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Defining a json:api resource

  resource: "resourceNameGoesHere",
  handlers: { /* see "Handlers" section */ },
  searchParams: { /* see "SearchParams" section */ },
  attributes: { /* see "attributes" section */ }


jsonapi-server ships with an example barebones implementation of an in-memory handler. It can be found at jsonApi.MemoryHandler. You can use it as a reference for writing new handlers.

Documentation for creating your own handlers can be found here.

MemoryHandler works by allowing each defined resource to contain an examples property, which must be an array of JSON objects representing raw resources. Those examples are loaded into memory when the server loads and are served up as if they were real resources. You can search through them, modify them, create new ones, delete them, straight away.

Its a beautiful way of prototyping an experimental new API! Simply define the attributes of a resource, attach the MemoryHandler and define some examples:

  resource: "photos",
  handlers: new jsonApi.MemoryHandler(),
  attributes: {
    title: jsonApi.Joi.string()
    url: jsonApi.Joi.string().uri().required()
      .description("The person who took the photo"),
    articles: jsonApi.Joi.belongsToMany({
      resource: "articles",
      as: "photos"
  examples: [
      id: "aab14844-97e7-401c-98c8-0bd5ec922d93",
      type: "photos",
      title: "Matrix Code",
      url: "",
      photographer: { type: "people", id: "ad3aa89e-9c5b-4ac9-a652-6670f9f27587" }


searchParams controls which parameters will be accepted when searching for resources via a GET request to the /:resource/? route.

A resource's searchParams should be declared using the version of Joi bundled with jsonapi-server:

searchParams: {
  query: jsonApi.Joi.string()

In addition to the fields declared in the searchParams object, jsonapi-server will also accept the sort, include, fields, filter and relationships parameters.


attributes defines the properties declared on the given resource. A resource's attributes should be declared using the version of Joi bundled with jsonapi-server:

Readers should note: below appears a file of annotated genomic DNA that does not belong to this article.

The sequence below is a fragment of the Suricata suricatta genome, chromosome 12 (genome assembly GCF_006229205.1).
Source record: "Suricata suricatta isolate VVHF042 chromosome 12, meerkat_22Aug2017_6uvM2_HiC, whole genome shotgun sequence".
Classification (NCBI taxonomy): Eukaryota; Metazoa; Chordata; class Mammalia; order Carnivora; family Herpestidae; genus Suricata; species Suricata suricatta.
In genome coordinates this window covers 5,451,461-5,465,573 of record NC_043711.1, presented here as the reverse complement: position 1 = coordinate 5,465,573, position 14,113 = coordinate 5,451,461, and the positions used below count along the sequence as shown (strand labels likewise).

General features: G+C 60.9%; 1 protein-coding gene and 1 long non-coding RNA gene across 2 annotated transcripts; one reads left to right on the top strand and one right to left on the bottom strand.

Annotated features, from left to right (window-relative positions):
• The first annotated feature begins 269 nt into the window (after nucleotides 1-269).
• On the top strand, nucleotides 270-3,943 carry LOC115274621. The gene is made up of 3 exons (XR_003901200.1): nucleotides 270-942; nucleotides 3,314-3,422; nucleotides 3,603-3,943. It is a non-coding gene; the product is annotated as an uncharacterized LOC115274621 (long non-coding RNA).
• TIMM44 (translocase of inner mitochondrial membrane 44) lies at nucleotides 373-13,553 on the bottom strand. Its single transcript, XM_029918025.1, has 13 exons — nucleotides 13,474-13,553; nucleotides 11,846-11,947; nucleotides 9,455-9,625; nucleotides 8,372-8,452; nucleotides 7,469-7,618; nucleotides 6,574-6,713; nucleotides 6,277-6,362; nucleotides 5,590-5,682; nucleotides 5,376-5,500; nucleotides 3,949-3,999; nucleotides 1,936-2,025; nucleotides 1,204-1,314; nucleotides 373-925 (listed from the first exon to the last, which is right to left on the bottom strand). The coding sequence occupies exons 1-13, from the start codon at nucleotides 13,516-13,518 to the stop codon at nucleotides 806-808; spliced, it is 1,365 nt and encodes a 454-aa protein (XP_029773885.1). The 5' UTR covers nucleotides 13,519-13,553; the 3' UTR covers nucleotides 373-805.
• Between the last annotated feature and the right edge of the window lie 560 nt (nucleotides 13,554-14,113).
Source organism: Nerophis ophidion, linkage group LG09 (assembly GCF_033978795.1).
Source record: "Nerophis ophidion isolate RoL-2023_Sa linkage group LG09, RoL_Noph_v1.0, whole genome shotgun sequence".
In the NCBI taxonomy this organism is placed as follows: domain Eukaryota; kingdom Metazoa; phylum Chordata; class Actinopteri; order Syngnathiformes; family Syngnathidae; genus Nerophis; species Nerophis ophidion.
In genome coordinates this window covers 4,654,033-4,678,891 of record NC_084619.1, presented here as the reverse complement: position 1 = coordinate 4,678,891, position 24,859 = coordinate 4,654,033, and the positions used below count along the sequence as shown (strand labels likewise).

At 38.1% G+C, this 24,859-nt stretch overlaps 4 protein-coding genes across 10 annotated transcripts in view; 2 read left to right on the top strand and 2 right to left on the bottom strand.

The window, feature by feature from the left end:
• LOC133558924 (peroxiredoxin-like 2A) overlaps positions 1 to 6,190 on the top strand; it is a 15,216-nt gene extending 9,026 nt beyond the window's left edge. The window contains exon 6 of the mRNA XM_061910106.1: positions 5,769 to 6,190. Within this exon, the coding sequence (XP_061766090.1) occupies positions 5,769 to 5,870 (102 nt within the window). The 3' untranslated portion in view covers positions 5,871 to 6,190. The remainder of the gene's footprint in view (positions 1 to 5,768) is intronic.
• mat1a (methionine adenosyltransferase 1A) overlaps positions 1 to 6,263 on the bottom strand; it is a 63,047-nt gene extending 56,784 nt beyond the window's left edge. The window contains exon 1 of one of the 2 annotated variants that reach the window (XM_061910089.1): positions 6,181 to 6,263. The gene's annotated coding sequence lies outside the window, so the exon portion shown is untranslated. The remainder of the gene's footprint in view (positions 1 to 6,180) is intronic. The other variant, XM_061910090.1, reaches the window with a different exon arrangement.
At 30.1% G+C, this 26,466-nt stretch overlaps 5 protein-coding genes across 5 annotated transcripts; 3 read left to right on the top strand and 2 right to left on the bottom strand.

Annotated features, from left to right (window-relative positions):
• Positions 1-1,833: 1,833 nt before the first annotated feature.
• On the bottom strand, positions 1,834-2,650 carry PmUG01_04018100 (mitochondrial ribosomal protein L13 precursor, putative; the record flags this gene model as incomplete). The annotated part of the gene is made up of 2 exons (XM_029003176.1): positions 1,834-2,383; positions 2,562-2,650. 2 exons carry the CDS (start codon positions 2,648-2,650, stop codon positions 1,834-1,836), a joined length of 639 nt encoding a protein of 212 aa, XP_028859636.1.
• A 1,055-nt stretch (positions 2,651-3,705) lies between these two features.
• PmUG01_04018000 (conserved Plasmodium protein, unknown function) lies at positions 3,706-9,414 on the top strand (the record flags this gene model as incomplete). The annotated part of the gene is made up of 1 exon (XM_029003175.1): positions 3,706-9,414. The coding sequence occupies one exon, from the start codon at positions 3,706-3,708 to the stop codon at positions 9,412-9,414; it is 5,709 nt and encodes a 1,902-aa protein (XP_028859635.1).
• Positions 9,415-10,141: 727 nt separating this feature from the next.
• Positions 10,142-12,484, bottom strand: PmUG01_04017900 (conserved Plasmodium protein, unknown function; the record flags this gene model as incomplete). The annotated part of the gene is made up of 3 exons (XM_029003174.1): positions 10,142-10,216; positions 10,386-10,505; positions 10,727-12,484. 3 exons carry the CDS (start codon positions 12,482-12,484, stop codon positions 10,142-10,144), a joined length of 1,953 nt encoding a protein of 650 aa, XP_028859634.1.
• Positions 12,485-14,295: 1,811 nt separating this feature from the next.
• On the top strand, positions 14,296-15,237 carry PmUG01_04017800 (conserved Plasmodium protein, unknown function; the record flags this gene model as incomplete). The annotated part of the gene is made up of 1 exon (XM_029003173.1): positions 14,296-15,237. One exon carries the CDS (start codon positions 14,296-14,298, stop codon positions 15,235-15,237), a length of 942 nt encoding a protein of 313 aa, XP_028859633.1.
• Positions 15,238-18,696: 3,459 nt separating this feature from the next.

attributes: {
  url: jsonApi.Joi.string().uri()
  height: jsonApi.Joi.number().min(1).max(10000).precision(0)

In addition to the functionality provided by Joi, there are 4x additional types:

photos:"photos").description("This attribute is a relation to a photos resource");

article: jsonApi.Joi.belongsToOne({
  resource: "articles",
  as: "comments"
}).description("This attribute declares that the articles resource contains comments that links back to this resource");

photos: jsonApi.Joi.many("photos").description("This attribute is a relation to many photos resources");

article: jsonApi.Joi.belongsToMany({
  resource: "articles",
  as: "comments"
}).description("This attribute declares that the articles resource contains comments that links back to many of this resource");

Attributes can be marked as required using the regular Joi functionality. Required fields are enforced in both directions - user created/updated resources must comply with the required attributes, as must all resources provided by the server.

url: jsonApi.Joi.string().uri().required()

Attributes can be declared readonly by attaching metadata. Any attempt to write to this attribute when creating a new resource via POST, or when amending a resource via PUT/PATCH/DELETE will result in a validation error.

url: jsonApi.Joi.string().uri().meta("readonly").description("This attribute cannot be created nor modified by a user");

If you look through the example json:api resources in the /example/resources folder things should become clearer.


By default, the server autogenerates a UUID for resources which are created without specifying an ID. To disable this behavior (for example, if the database generates an ID by auto-incrementing), set generateId to false. If the resource's ID is not a UUID, it is also necessary to specify an id attribute with the correct type. See /examples/resorces/autoincrement.js for an example of such a resource.